Just Before Dawn (1981)
Just Before Dawn (1981)

Genre: Slasher Running Time: 1 hr. 30 min.

Release Date: November 27th, 1981 MPAA Rating: R

Director: Jeff Lieberman Actors: George Kennedy, Mike Kellin, Chris Lemmon, Gregg Henry, Deborah Benson, Ralph Seymour, Kati Powell, John Hunsaker, Jamie Rose, Charles Bartlett

 


 

V

achel (Charles Bartlett) and his uncle Ty (Mike Kellin) poke around a rickety old church, downing alcohol and celebrating having bagged a buck. But their revelry is cut short by a wheezing, cackling, portly stranger who pushes Vachel’s truck down a hill, causing it to burst into flames, before using an enormous, serrated blade to stab Vachel through the groin. Ty flees in a panic, just as a quintet of college kids drives up the mountainside to their 4,000 foot camping destination: an inherited stretch of property near Silver Lake.

“Any of you done any serious climbin’ before?” Area 27 Forest Ranger Roy McLean (George Kennedy) warns the youngsters about the dangerous woodlands, but they laugh off his concerns, confident that they’re fit for the journey. Even the ravings of Ty, who emerges from the dense premises covered in dirt, trembling and moaning about demons, isn’t enough to deter the fivesome from proceeding onward and upward. Warren (Gregg Henry), Jonathan (Chris Lemmon), Daniel (Ralph Seymour), Connie (Deborah Benson), and Megan (Jamie Rose) are so enthused about the trip that they don’t even notice the hulking figure clambering onto the back of their camper.

The sensational music by Brad Fiedel sounds fit for a sci-fi thriller, save for the unnerving whistles that crop up from time to time as a striking leitmotif. It’s a strong component for this low-budget, relatively unknown slasher, which features no stars but refuses to fail in the expected, typical ways that tend to plague similar features. As a second surprising windfall, the actors are all quite competent. Unlike in its cheesier, shoddier, exploitation brethren, the performances are notably convincing; despite the pranks, the drinking, the canoodling, and the youthful chatter, the characters never betray a sense of amateurishness. There are even a number of stunts that appear beyond the limitations of the production.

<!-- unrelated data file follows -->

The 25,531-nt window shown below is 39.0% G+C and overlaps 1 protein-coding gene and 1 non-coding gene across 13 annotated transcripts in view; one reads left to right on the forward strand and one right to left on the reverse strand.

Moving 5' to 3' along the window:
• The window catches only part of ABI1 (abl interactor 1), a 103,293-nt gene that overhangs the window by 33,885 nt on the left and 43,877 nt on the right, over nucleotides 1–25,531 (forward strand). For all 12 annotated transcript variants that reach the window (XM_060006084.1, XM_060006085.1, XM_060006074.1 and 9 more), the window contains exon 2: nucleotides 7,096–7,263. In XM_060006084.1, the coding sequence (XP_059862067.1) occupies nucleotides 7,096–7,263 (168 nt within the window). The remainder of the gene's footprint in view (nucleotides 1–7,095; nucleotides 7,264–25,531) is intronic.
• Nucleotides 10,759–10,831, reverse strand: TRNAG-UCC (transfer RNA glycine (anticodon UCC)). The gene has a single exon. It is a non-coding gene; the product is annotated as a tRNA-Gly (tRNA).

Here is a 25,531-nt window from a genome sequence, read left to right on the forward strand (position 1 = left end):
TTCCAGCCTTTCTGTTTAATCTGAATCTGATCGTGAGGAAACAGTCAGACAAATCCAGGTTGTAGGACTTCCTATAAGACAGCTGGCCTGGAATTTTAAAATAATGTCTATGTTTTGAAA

In yet another unusual element of higher quality, the cinematography is astounding. The exterior shots highlight the beauty of the Silver Falls State Park in Oregon, which present a rare environment for alternating terror and wonder. Even the nighttime sequences are sharp, boasting distinct contrasts and clear imagery. The terrain provides continual amusement – from slopes to slide down, to waterfalls to bathe in, to rope bridges to cross, to fallen tree trunks to circumvent. All are minor obstacles that thwart a group of unprepared city folk who certainly aren’t ready to combat a deranged, machete-wielding killer.

It’s obvious that “Just Before Dawn” borrows some of its scares and survival horror from “Deliverance,” while its approach to filming has notes of “The Texas Chain Saw Massacre.” But it also feels fresh in its sense of slow stalking and believable panic and fear. The protagonists may make the classic mistakes of splitting up, ignoring threats, and wandering off alone (as well as donning tight clothing, skinny-dipping, and making out), but there’s a steadiness to the pacing, a subtle realism to the attacks, and creative shots for suspense that set the film apart. The body count is low and the gore is minimal (the ugliest deaths take place offscreen) but neither aspect detracts from the effectiveness (though the finale is a touch over-the-top). “Just Before Dawn” is, all in all, a surprisingly good slasher. “There’s no more demons!”

– Mike Massie

  • 8/10